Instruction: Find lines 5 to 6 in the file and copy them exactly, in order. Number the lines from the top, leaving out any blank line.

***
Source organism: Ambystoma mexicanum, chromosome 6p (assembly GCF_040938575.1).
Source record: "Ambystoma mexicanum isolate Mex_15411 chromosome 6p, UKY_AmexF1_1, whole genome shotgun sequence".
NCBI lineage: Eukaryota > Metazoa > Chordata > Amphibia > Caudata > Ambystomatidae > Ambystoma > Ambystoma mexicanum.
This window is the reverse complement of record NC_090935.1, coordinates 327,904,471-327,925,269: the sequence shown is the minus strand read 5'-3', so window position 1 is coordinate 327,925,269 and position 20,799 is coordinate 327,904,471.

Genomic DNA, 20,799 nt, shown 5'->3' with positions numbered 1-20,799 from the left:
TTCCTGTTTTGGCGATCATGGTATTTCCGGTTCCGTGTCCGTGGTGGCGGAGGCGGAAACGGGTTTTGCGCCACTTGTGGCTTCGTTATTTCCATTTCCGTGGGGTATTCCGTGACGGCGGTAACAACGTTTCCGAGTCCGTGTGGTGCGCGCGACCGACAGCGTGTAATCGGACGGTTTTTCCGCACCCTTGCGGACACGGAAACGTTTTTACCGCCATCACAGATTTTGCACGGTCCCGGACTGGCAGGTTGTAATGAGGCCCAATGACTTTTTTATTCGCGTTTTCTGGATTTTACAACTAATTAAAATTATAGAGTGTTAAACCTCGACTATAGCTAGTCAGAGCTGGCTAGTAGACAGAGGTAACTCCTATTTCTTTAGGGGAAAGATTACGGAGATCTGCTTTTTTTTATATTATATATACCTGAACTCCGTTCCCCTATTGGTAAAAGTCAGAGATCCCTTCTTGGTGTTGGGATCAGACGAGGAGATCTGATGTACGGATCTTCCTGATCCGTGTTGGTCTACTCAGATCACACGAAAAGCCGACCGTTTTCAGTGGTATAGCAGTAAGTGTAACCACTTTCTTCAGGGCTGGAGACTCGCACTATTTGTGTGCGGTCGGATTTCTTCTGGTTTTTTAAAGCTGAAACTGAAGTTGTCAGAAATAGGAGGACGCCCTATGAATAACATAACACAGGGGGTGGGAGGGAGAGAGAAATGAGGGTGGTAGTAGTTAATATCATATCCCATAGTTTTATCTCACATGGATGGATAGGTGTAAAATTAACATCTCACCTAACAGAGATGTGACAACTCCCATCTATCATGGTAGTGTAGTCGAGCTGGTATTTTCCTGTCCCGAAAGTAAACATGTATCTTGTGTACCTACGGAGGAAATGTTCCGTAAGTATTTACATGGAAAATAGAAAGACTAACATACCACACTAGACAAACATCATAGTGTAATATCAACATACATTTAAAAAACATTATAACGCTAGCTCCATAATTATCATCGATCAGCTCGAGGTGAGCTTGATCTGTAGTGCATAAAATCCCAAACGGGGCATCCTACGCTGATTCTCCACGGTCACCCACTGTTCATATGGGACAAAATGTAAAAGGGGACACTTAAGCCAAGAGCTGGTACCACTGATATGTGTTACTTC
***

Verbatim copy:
Genomic DNA, 20,799 nt, shown 5'->3' with positions numbered 1-20,799 from the left:
TTCCTGTTTTGGCGATCATGGTATTTCCGGTTCCGTGTCCGTGGTGGCGGAGGCGGAAACGGGTTTTGCGCCACTTGTGGCTTCGTTATTTCCATTTCCGTGGGGTATTCCGTGACGGCGGTAACAACGTTTCCGAGTCCGTGTGGTGCGCGCGACCGACAGCGTGTAATCGGACGGTTTTTCCGCACCCTTGCGGACACGGAAACGTTTTTACCGCCATCACAGATTTTGCACGGTCCCGGACTGGCAGGTTGTAATGAGGCCCAATGACTTTTTTATTCGCGTTTTCTGGATTTTACAACTAATTAAAATTATAGAGTGTTAAACCTCGACTATAGCTAGTCAGAGCTGGCTAGTAGACAGAGGTAACTCCTATTTCTTTAGGGGAAAGATTACGGAGATCTGCTTTTTTTTATATTATATATACCTGAACTCCGTTCCCCTATTGGTAAAAGTCAGAGATCCCTTCTTGGTGTTGGGATCAGACGAGGAGATCTGATGTACGGATCTTCCTGATCCGTGTTGGTCTACTCAGATCACACGAAAAGCCGACCGTTTTCAGTGGTATAGCAGTAAGTGTAACCACTTTCTTCAGGGCTGGAGACTCGCACTATTTGTGTGCGGTCGGATTTCTTCTGGTTTTTTAAAGCTGAAACTGAAGTTGTCAGAAATAGGAGGACGCCCTATGAATAACATAACACAGGGGGTGGGAGGGAGAGAGAAATGAGGGTGGTAGTAGTTAATATCATATCCCATAGTTTTATCTCACATGGATGGATAGGTGTAAAATTAACATCTCACCTAACAGAGATGTGACAACTCCCATCTATCATGGTAGTGTAGTCGAGCTGGTATTTTCCTGTCCCGAAAGTAAACATGTATCTTGTGTACCTACGGAGGAAATGTTCCGTAAGTATTTACATGGAAAATAGAAAGACTAACATACCACACTAGACAAACATCATAGTGTAATATCAACATACATTTAAAAAACATTATAACGCTAGCTCCATAATTATCATCGATCAGCTCGAGGTGAGCTTGATCTGTAGTGCATAAAATCCCAAACGGGGCATCCTACGCTGATTCTCCACGGTCACCCACTGTTCATATGGGACAAAATGTAAAAGGGGACACTTAAGCCAAGAGCTGGTACCACTGATATGTGTTACTTC